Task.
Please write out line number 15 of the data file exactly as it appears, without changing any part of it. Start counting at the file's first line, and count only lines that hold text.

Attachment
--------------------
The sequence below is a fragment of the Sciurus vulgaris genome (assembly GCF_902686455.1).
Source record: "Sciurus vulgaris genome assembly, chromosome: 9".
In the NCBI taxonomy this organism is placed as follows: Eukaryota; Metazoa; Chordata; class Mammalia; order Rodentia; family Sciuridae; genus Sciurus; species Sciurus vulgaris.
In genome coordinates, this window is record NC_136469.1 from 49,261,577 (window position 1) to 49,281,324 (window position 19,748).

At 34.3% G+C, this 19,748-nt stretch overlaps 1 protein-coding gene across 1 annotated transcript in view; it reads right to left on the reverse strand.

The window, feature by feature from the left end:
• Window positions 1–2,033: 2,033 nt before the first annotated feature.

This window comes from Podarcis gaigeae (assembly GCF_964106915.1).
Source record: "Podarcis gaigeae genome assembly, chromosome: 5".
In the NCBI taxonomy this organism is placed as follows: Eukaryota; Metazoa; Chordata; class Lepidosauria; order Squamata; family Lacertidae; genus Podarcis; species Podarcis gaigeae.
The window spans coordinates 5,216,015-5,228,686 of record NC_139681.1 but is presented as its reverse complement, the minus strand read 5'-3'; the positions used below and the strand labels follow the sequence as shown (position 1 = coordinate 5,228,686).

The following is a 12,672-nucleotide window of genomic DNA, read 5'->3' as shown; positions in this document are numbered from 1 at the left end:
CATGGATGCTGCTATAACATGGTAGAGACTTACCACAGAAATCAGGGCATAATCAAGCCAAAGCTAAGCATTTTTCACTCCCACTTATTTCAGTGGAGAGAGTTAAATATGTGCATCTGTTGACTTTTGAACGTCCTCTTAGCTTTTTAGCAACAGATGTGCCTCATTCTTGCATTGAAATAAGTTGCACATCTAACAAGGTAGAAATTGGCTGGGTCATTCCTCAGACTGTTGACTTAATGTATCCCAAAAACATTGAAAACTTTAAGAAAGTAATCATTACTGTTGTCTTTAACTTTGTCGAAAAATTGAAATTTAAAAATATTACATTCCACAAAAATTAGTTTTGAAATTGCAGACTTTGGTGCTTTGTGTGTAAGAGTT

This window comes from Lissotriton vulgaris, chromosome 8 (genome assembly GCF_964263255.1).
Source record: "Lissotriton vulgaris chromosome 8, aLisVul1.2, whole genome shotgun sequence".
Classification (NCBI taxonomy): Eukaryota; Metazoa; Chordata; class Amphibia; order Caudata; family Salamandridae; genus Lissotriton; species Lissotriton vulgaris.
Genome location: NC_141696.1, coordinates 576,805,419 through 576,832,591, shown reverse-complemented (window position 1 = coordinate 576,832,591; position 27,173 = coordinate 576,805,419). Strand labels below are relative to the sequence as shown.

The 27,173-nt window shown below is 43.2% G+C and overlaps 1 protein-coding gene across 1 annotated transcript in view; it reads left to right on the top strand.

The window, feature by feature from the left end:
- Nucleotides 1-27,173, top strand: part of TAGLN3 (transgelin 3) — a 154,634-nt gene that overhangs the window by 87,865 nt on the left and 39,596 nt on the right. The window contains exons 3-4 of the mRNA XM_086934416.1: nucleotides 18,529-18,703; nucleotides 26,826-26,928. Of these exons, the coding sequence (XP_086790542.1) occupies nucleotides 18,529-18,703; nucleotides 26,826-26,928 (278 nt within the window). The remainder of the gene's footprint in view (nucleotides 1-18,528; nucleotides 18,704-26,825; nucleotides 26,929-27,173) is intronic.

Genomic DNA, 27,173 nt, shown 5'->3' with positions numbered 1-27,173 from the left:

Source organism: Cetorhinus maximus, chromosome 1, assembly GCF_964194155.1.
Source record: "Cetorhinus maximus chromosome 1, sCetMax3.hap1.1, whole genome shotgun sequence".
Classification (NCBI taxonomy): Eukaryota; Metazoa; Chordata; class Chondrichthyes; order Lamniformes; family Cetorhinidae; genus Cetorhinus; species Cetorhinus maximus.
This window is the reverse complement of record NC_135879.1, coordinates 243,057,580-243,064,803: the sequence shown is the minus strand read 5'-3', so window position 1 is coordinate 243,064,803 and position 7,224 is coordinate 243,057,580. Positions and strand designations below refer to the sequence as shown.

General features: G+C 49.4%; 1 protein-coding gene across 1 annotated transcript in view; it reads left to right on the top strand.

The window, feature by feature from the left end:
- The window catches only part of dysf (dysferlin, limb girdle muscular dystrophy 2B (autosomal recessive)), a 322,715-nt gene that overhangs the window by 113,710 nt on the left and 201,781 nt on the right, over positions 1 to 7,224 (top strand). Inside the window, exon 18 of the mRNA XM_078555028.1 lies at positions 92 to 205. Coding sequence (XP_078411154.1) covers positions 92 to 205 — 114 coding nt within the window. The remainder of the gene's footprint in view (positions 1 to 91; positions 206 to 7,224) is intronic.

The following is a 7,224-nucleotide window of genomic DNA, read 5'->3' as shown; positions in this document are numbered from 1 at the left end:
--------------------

Source record: "Lissotriton vulgaris chromosome 8, aLisVul1.2, whole genome shotgun sequence".